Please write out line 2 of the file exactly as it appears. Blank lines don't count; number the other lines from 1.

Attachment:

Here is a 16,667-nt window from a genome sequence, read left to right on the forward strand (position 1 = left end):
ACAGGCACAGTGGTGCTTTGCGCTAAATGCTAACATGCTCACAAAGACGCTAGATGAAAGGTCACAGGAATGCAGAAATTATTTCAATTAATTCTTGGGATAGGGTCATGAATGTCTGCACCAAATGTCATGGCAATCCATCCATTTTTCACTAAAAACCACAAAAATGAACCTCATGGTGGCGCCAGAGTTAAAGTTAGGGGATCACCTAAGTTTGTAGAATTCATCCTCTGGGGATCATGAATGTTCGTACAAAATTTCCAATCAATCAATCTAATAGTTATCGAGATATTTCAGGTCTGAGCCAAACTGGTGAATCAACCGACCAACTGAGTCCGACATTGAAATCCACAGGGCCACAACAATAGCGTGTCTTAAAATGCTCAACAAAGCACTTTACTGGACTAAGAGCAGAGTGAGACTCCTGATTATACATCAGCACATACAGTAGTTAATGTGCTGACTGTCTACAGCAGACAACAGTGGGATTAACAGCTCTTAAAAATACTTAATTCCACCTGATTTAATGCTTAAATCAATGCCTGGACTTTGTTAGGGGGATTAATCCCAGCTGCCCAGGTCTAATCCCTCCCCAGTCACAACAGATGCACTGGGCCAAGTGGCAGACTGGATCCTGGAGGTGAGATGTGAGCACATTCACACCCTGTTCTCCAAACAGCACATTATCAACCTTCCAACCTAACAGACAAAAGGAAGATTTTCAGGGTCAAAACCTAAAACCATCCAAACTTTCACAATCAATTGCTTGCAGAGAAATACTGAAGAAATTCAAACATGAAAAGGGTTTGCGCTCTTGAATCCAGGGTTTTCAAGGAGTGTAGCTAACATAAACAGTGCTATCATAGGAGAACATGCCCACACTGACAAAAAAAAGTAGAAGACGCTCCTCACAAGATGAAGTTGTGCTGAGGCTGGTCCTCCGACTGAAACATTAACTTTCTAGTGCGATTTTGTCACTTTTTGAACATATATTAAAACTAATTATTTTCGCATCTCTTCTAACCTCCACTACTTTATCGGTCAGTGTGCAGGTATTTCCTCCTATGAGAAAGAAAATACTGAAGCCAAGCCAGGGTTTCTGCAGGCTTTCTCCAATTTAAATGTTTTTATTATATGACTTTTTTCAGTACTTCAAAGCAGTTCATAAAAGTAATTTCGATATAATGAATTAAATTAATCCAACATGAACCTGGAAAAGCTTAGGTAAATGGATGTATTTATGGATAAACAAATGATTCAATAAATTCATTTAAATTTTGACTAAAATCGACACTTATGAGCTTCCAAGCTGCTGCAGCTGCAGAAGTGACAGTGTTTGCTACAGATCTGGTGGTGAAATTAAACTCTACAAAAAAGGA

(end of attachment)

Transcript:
ACAGGCACAGTGGTGCTTTGCGCTAAATGCTAACATGCTCACAAAGACGCTAGATGAAAGGTCACAGGAATGCAGAAATTATTTCAATTAATTCTTGGGATAGGGTCATGAATGTCTGCACCAAATGTCATGGCAATCCATCCATTTTTCACTAAAAACCACAAAAATGAACCTCATGGTGGCGCCAGAGTTAAAGTTAGGGGATCACCTAAGTTTGTAGAATTCATCCTCTGGGGATCATGAATGTTCGTACAAAATTTCCAATCAATCAATCTAATAGTTATCGAGATATTTCAGGTCTGAGCCAAACTGGTGAATCAACCGACCAACTGAGTCCGACATTGAAATCCACAGGGCCACAACAATAGCGTGTCTTAAAATGCTCAACAAAGCACTTTACTGGACTAAGAGCAGAGTGAGACTCCTGATTATACATCAGCACATACAGTAGTTAATGTGCTGACTGTCTACAGCAGACAACAGTGGGATTAACAGCTCTTAAAAATACTTAATTCCACCTGATTTAATGCTTAAATCAATGCCTGGACTTTGTTAGGGGGATTAATCCCAGCTGCCCAGGTCTAATCCCTCCCCAGTCACAACAGATGCACTGGGCCAAGTGGCAGACTGGATCCTGGAGGTGAGATGTGAGCACATTCACACCCTGTTCTCCAAACAGCACATTATCAACCTTCCAACCTAACAGACAAAAGGAAGATTTTCAGGGTCAAAACCTAAAACCATCCAAACTTTCACAATCAATTGCTTGCAGAGAAATACTGAAGAAATTCAAACATGAAAAGGGTTTGCGCTCTTGAATCCAGGGTTTTCAAGGAGTGTAGCTAACATAAACAGTGCTATCATAGGAGAACATGCCCACACTGACAAAAAAAAGTAGAAGACGCTCCTCACAAGATGAAGTTGTGCTGAGGCTGGTCCTCCGACTGAAACATTAACTTTCTAGTGCGATTTTGTCACTTTTTGAACATATATTAAAACTAATTATTTTCGCATCTCTTCTAACCTCCACTACTTTATCGGTCAGTGTGCAGGTATTTCCTCCTATGAGAAAGAAAATACTGAAGCCAAGCCAGGGTTTCTGCAGGCTTTCTCCAATTTAAATGTTTTTATTATATGACTTTTTTCAGTACTTCAAAGCAGTTCATAAAAGTAATTTCGATATAATGAATTAAATTAATCCAACATGAACCTGGAAAAGCTTAGGTAAATGGATGTATTTATGGATAAACAAATGATTCAATAAATTCATTTAAATTTTGACTAAAATCGACACTTATGAGCTTCCAAGCTGCTGCAGCTGCAGAAGTGACAGTGTTTGCTACAGATCTGGTGGTGAAATTAAACTCTACAAAAAAGGA